There has been a lot of hype over real-time marketing (RTM) over the past two years and it doesn’t seem to be slowing down.
I had the pleasure of speaking on the topic at Social Media Marketing World and as evidenced by the sold out room, it is a hot topic for marketers these days.
While engaging in a trending topic can show some of Take my Facebook newsfeed during the last Superbowl. It was flooded with images of Superbowl “war rooms” – more brands than I can count were on a quest to have the next Oreo “dunk in the dark” moment. They were investing a lot of time and money for short-term gain.
I’m not saying these tactics never work or don’t produce meaningful results. When done correctly, they can show your brand’s personality and have a lasting impression on audiences. But this is extremely difficult to achieve and more often than not, we are left with a highly diluted feed of brands trying to jump into the conversation.
When one or two brands figure this out, it can be fun and interesting.
When dozens of brands are trying to jump in, it tends to just add to the noise.
What I find most interesting about the conversation surrounding RTM is that it overlooks the most foundational form of real-time engagement – customer service. I get it, helping to fix a customer issue is not as sexy or glamorous as some of the RTM successes we’ve seen – but I’d argue if you’re choosing between the two, figuring out the service piece is far more sustainable and will pay off with greater dividends in the long-term.
Many social media practitioners are being forced into RTM tactics by leadership – they saw the success of case studies like Oreo and Arby’s and want a piece of the action. If you’re feeling this pressure and don’t have the resources to engage (because let’s face it, this is not a free lunch by any means), fear not. The following outlines the most basic forms of RTM and how you can be part of the action.
The real opportunity for RTM lies in engaging in what’s relevant, not what’s trending.
Giving your audience what they need in a manner that is relevant, timely, and useful, is a successful long-term strategy that will keep them coming back again and again. The key is to focus on the three R’s of RTM and find conversations where relevancy for your business, customer, and time intersect.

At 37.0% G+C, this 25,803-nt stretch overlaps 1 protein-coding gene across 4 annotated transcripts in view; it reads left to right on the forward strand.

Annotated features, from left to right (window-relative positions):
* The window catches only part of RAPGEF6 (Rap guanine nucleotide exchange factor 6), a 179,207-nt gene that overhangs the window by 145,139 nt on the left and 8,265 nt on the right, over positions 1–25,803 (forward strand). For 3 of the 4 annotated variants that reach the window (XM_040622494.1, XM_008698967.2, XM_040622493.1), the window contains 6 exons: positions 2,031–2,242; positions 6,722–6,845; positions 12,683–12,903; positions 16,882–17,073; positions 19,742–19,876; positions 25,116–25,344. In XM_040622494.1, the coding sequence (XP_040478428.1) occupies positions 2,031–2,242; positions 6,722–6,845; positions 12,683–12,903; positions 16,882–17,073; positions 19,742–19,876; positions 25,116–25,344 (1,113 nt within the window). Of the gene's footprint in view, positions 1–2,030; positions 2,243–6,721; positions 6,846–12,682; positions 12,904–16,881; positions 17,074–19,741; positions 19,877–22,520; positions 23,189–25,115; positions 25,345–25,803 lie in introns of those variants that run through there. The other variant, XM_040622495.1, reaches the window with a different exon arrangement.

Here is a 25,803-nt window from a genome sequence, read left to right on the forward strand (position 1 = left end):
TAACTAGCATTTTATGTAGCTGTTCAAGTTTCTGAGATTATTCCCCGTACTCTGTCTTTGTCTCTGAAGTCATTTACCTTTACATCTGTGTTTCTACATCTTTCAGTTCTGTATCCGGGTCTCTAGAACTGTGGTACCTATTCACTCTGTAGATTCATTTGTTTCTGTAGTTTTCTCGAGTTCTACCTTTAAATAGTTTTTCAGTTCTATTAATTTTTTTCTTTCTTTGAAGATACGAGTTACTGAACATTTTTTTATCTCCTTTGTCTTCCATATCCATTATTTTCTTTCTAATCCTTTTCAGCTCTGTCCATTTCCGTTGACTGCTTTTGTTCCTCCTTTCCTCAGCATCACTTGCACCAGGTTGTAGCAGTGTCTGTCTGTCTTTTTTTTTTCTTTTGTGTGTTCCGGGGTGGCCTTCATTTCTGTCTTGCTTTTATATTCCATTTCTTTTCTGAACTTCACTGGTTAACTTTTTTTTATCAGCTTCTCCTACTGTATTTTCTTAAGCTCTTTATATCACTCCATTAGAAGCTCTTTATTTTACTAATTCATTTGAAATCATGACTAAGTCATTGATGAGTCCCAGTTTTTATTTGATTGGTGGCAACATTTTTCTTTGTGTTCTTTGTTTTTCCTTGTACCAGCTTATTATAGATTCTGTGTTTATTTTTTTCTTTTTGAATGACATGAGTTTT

For this reason, social customer service is the most basic form of RTM – we just don’t tend to include service in this bucket. But it isn’t limited to just reactive service. There are many opportunities to engage with the three R’s of RTM on a proactive basis.
This is exactly what we do at Hilton Worldwide with our Twitter handl,e @HiltonSuggests. As a hospitality company with locals around the world, we have tremendous knowledge on how to enjoy all a city has to offer – including the hidden gems that only a local would know. Our global Twitter team monitors Twitter search in real time and engages when we can offer help that matters to the user.
These aren’t mainstream trending topics we’re chiming in on – but to the user tweeting the question, it is the most relevant topic in their stream. Providing this real-time assistance is not only relevant to the guest, but to our company as it grows brand equity across our global portfolio.
So before you jump on the RTM bandwagon, I encourage you to take a step back and think through your broader strategy. Are you going after the sexy marketing strategies like RTM in trending topics, or are you after a more sustainable approach like service? There’s room for both in the space, but I’d argue not for every brand.
If you haven’t figured out the service piece yet, make that your mission. Go to your service department, sit with them for several days, and really dive in.
Marketing can’t sustain customer service forever. We realized that years ago, which is why we’ve had our social service team up and running for 3+ years in our call center. Your social hours should reflect your business hours and for those of you like us who are 24/7, social is no different.
Why not make 2014 the year that your company excelled at social customer service? The fruits of this labor will be far more rewarding long-term than any one-off RTM win.